Great video, as usual. A magical moment, indeed!
27 August 2007 at 9:38 am
Mary – glad to have made you laugh, working in an office you can really appreciate office things! Thanks and was wonderful for sure!
27 August 2007 at 2:50 pm
I can’t imagine how delicate you have to be with them to tag them securely but not damage them. Very interesting to see it, though!
27 August 2007 at 3:14 pm
I wish I would have ordered some tags for my butterflies. Probably next year as I had such fun raising them this year. So the one’s coming out now are going to Mexico? Cool! I thought I had all the caterpillars turned into chrysalises but when I got ready to throw out the milkweed leaves I noticed a little hole in one. Yep, a baby caterpillar. Ok, just one more to go.
27 August 2007 at 3:39 pm
This is sooooo cool, Tom! What a great experience.
Yeah, managers have awesome timing, don’t they? I can imagine you scrambling around your office! LOL!!
27 August 2007 at 4:03 pm
Wow, I also didn’t know butterflies can be tagged. Great story! And I thought it was unbelievable that hummingbirds can be banded…
And also very, very nice pictures and videos, Mon@rch!
27 August 2007 at 6:33 pm
it is so interesting the many different things you do
27 August 2007 at 7:58 pm
Get your net ready ther’s more on the way!
No shortage of Monarch’s flying South here in Central Ontario.Over 200 seen today during 3 hours at the Banding Station(No Hawks), and atleast 500 seen the previous 2 days while at the Station.
27 August 2007 at 9:31 pm
hey, hey, hey I need to shout out here. I raise monarchs, but don’t tag them. By the time I am done I will have released 75 or more. Other than that I had to laugh thinking about you running around the office.
27 August 2007 at 9:51 pm
I’ve read about tagging Monarchs, but never had an opportunity to see it up close like this. Wow. What an amazing thing it must be to hold a butterfly like that. The best part of the internet is being able to see such a thing. Excellent.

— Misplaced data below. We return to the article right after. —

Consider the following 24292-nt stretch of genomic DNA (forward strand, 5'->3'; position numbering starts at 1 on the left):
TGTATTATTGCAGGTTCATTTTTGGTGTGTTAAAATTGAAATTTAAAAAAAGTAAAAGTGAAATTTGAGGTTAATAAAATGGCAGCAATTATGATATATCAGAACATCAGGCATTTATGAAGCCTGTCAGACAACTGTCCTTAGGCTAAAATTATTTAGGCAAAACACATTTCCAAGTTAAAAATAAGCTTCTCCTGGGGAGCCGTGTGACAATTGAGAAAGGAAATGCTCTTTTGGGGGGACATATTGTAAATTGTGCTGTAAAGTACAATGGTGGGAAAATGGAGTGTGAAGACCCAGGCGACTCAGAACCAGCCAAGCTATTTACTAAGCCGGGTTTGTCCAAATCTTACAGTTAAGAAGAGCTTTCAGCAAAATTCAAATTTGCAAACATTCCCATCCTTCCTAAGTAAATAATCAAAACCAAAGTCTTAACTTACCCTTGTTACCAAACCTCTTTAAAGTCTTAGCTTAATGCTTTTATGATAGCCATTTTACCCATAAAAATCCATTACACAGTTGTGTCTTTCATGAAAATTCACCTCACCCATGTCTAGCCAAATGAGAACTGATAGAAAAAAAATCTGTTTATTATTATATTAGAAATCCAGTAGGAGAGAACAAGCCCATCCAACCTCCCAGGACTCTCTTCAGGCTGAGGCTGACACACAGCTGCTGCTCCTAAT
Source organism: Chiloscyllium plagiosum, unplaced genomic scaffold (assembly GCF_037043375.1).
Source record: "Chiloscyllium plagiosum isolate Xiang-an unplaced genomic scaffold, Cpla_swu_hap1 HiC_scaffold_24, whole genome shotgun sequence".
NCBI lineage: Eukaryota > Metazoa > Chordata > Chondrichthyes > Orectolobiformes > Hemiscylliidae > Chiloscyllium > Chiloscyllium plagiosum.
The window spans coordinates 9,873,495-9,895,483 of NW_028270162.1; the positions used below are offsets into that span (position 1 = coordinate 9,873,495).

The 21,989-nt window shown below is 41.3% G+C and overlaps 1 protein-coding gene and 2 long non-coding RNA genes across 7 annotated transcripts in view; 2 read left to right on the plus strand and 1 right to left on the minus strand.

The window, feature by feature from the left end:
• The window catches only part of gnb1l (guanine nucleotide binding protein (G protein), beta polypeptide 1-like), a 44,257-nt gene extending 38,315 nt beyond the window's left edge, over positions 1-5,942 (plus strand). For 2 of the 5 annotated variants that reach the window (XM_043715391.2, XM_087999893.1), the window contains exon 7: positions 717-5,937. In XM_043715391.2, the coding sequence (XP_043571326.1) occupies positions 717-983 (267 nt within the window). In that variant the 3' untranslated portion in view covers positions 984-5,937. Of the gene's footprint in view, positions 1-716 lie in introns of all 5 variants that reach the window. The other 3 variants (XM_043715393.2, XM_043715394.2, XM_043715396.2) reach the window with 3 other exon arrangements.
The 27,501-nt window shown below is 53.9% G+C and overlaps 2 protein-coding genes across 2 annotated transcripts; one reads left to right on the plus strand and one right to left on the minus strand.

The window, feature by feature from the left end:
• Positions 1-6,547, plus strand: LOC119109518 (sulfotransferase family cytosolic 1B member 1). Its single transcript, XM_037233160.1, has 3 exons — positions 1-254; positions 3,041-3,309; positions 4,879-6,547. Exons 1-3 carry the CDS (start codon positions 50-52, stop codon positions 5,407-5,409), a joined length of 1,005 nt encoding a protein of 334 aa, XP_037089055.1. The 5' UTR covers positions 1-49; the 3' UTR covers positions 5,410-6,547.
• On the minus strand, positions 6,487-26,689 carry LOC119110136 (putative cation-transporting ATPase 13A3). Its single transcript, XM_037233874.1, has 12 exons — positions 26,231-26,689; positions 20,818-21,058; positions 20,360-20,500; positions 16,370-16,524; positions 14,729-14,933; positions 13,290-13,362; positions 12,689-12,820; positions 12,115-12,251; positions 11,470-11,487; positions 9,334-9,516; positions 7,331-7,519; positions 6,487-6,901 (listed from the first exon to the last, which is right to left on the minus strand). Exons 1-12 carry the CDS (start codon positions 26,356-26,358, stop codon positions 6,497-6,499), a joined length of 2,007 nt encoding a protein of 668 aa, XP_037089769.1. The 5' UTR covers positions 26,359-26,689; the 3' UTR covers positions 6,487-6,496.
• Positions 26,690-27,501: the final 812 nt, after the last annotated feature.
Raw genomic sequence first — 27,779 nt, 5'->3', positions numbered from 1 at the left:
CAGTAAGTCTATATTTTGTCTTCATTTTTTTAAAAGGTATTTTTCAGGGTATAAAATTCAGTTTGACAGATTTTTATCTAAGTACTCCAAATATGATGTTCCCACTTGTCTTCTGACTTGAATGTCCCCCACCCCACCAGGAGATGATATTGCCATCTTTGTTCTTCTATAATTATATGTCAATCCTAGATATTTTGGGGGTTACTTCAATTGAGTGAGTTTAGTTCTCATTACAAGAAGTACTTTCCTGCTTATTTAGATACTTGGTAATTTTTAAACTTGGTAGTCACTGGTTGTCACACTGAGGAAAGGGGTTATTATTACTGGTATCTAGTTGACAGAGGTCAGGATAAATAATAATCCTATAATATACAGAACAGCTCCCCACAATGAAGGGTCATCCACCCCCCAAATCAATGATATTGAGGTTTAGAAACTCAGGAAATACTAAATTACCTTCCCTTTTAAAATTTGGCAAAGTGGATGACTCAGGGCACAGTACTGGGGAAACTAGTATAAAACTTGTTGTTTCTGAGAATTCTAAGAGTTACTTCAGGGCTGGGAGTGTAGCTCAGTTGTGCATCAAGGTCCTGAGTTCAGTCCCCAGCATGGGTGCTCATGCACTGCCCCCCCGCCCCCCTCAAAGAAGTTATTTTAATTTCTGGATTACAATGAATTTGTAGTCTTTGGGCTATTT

27 August 2007 at 9:51 pm
@ Marty – I have handled many butterflies so it wasn’t that much of a problem for me but I can see how others would be worried handling them.
@ Argonaut – I two should have ordered some tags. I am not sure though, do we have to pay for them?? Yes ours coming out now will be making their journey south!
@ Pam – it was fun for sure and we released another hatched monarch today also! Once we released him he went straight up into the air with no signs of looking back.
@ Jochen – they sure can! I only wish I was able to band hummingbirds. THANKS
@ Rick – thanks and it’s what keeps me happy doing so many different things!
@ Garth – thanks and this weekend I had many flying around me! Still many caterpillars being seen also!
@ Toni – wow that’s a ton of monarchs and didn’t know you did them also! Hmm have you done any post with them? Will have to go back in your archives!
@ Robin – thanks and up close is the only way to see these guys! It’s not that big of a deal but you just need to be careful with their scales. I am now always looking for a reason to use the video feature of my camera. Thanks – what would we have done without the internet 15 years ago?
27 August 2007 at 10:44 pm
yep the last one was this
but if you go to my blog and on the left top where search is type in monarch and they will all come up.
I didn’t do to many posts this year because I took a break from blogging in july and part of august.
27 August 2007 at 10:56 pm
Very cool for you, Tom! Mon@rch and his Monarchs.
An arboretum near us has received a report that one of the monarchs they tagged was recovered in Mexico!
Sad news: Every single caterpillar (monarch and milkweed moth) has died simultaneously. And the pupa, which had turned dark a few days ago, has died too. I am assuming it was a parasite or bacterial infection, since they all went at once.